Isopogon fletcheri

Fletcher's Drumsticks

Family: Proteaceae

An erect stout shrub to about 1 metre tall by 1 metre wide. It has a lignotuber.

Restricted to a very small area in the Blackheath district of the Blue Mountains on the eastern edge of the Central Tablelands. The entire known population occurs within Blue Mountains National Park.

Grows in moist sheltered cliffs within the spay zone of waterfalls in dry sclerophyll forest, woodland/shrubland and heath on sandstone.

It is a listed threatened species in the wild.

Leaves are leathery, entire (without any dissected parts), narrow lanceolate, to 12 cm long by 2 cm wide and have a blunt point.

The inflorescences of Isopogon are typically globe-shaped terminal heads. The heads are around 30 mm in diameter, conspicuously displayed on the ends of the branches.

Being a Proteaceae genus, the flowers are similar to that of other genera with flowers having 4 tepals, 4 stamens and 1 carpel. Each head might have 50 – 100 flowers.

This species has yellowish or creamy-green flowers about 20 mm long.

Flowering occurs from September to November.

The woody fruiting “cone” is rounded, oval and hairy, to about 2 cm across. Nuts are 2 to 3 mm long and hairy.

In the garden

Despite its threatened status, this plant is known to be cultivated and can be grown quite successfully. However, plants would need to be sourced from a licenced grower.

It reportedly grows slowly. It needs a moist, well-drained sandy soil to do its best. Plant in full sun to light shade.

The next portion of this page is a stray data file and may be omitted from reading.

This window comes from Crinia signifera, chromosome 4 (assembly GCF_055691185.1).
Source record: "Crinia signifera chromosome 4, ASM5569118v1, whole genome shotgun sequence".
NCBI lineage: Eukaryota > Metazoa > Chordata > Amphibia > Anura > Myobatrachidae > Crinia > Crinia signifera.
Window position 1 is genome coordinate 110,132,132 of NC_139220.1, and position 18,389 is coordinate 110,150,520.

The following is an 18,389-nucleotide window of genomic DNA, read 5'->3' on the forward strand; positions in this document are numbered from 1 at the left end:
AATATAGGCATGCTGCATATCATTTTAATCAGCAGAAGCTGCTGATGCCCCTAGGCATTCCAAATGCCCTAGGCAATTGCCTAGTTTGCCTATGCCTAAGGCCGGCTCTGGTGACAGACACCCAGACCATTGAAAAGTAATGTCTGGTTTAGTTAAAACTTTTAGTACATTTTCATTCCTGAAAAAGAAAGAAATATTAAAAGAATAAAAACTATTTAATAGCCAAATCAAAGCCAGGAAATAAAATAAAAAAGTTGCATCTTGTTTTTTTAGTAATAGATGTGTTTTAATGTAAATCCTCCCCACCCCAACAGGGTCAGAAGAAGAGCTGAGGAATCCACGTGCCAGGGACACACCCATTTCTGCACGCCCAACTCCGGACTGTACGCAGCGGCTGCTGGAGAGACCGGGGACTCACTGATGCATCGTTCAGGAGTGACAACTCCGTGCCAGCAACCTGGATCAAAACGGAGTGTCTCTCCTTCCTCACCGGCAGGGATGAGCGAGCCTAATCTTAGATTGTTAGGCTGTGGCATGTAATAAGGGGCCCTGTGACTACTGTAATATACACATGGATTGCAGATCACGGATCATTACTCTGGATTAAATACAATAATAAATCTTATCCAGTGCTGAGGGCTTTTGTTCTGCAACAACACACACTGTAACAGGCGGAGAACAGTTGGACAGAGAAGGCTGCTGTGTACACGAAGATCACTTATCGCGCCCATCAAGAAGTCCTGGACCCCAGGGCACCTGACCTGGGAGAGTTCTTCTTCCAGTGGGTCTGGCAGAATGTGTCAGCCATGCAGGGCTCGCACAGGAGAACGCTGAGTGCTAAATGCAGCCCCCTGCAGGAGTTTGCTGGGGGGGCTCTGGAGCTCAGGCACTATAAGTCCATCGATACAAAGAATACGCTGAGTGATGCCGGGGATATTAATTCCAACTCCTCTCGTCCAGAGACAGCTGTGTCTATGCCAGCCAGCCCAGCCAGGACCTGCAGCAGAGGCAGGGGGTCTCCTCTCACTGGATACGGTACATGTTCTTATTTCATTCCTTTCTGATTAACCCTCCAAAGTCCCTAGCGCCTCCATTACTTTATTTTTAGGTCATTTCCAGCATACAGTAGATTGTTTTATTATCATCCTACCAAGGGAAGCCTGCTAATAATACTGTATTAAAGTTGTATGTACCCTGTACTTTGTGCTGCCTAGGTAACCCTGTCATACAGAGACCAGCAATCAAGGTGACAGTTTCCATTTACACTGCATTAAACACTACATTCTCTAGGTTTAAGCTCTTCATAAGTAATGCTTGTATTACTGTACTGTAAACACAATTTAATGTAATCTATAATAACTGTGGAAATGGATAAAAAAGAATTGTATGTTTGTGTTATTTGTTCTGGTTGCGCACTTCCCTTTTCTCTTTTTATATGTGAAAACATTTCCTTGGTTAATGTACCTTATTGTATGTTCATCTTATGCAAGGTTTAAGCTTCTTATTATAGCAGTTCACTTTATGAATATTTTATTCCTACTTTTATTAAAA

Suitable for small gardens as well as larger open gardens with some shelter. Can also be trialled in a pot.


Propagation from seed should be successful but due to the rarity of the species, seed in not available. Cuttings of hardened, current season’s growth strike successfully but are slow to form roots.

Other information

Fire tolerant species capable of re-sprouting from lignotuber after fire.

Isopogon – from the Greek words Isos (ίσος) meaning ‘equal’ and -pogon (πώγων) meaning ‘beard’, referring to the equal-length hairs on the fruits (nuts) of some species.

fletcheri – named after the biologist, Joseph James Fletcher (1850 – 1926), who discovered the plant in the late 1800s. Fletcher was working at the Royal Botanic Gardens Sydney at the time.

This species is listed as threatened with extinction under both State and
Commonwealth legislation with the category of Vulnerable.


By Jeff Howes